Here is an answer:
Some Fill With Each Good Rain
There are different wells within your heart.
Some fill with each good rain,
Others are far too deep for that.
In one well
You have just a few precious cups of water,
That “love” is literally something of yourself,
It can grow as slow as a diamond
If it is lost.
Should never be offered to the mouth of a
Only to someone
Who has the valor and daring
To cut pieces of their soul off with a knife
Then weave them into a blanket
To protect you.
There are different wells within us.
Some fill with each good rain,
Others are far, far too deep
It’s a long story and it’s not my poem. It belongs to a Sufi poet, Hafiz, from the 14th Century.
I am so confused about going to Istanbul. I have on this same hard drive copies of letters written by my father dated 21 August 1974, my 12th birthday. Co-signed by his friend George Bizos. To the Minister of Foreign Affairs of South Africa, the Ambassador to Pretoria of the United States Government and the Ambassador to Pretoria of Her Majesties Government. All decrying the behaviour of the Turkish government in occupying Cyprus. This shortly after we had returned from Greece. I remember the morning clearly, at Hotel Solon in Tolo, where my father took my brother and told him that he was the head of the family now. My father had been conscripted to fight in the Greek Army. The nation was tuned in to black and white TV with military marches blaring while Turkey invaded Cyprus with American hardware. Nothing has changed, in the week that America assassinated Osama bin Laden. Or murdered him. For what are we if we stoop to the same level as our enemies, if not the Devil himself?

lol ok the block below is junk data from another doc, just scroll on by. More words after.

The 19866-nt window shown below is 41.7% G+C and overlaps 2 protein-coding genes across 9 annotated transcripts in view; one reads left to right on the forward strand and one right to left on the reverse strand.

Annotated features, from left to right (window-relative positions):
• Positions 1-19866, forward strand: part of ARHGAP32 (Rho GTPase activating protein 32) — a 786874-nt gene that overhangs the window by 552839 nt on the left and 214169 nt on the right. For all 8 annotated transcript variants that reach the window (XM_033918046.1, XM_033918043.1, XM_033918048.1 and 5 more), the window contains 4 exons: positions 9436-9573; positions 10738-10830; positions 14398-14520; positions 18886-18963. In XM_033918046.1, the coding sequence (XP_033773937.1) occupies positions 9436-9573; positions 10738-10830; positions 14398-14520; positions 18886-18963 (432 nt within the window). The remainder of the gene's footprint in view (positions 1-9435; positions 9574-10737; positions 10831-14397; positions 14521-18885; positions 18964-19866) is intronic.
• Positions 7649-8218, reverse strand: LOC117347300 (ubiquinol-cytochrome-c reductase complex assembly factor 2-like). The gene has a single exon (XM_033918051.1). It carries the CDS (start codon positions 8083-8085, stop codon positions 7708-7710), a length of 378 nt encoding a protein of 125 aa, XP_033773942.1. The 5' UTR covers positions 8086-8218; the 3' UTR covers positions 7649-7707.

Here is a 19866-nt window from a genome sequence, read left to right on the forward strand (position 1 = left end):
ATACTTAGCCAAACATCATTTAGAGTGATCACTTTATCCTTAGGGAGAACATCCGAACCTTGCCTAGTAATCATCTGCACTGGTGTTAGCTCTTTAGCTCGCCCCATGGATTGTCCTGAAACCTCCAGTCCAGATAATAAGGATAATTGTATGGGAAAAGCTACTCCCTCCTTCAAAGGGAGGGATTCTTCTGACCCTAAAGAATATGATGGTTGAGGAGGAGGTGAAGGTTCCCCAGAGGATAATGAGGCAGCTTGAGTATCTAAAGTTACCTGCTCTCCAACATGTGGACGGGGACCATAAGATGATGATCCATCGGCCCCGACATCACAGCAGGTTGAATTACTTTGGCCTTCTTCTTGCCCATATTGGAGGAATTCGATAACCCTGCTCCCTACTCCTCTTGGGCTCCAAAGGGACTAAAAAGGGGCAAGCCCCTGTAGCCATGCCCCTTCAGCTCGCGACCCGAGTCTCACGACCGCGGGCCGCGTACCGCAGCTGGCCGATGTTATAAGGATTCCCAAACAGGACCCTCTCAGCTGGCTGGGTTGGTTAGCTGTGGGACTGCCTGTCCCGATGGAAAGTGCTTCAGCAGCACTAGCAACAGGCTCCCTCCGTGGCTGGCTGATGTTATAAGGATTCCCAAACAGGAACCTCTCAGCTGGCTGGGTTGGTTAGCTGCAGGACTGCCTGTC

In 2002 I wrote this about a Turkish Takeaway called Cappadocia in Edinburgh. The piece was called The Lost Immigrants:
The story starts with me not being too happy about supporting a Turkish business. But then again, they were the closest thing to family for me in Scotland. Still, I remember Nicosia and the Red Line that divided families and destroyed lives. It was and it still is sad. But one of the soundest principles by which one can live is never to generalise. It is useful having such basic principles. We always learn our lessons the hard way.
So best not to generalise, even about the Americans. Who can imagine the details of their existence?
Who can imagine the details of anyone’s existence?
So here I sit in Turkish Airline’s new Airbus en route to Istanbul. Originally to see the Grand Prix, with Caterina trying to open all sorts of doors at the race for us to enjoy. So far the best seems lunch with Mercedes on Saturday.
But the best after some thought is that I am going to what was Constantinople, the seat of Byzantium Christendom, to visit Agia Sophia. And at the same time see feel the streets Hafiz and Rumi walked on, perhaps to find an old book of his poems.
Only to discover that Ataturk banned Sufis. They are now tolerated but are not a force within the confusion of this non-secular nation of Islam.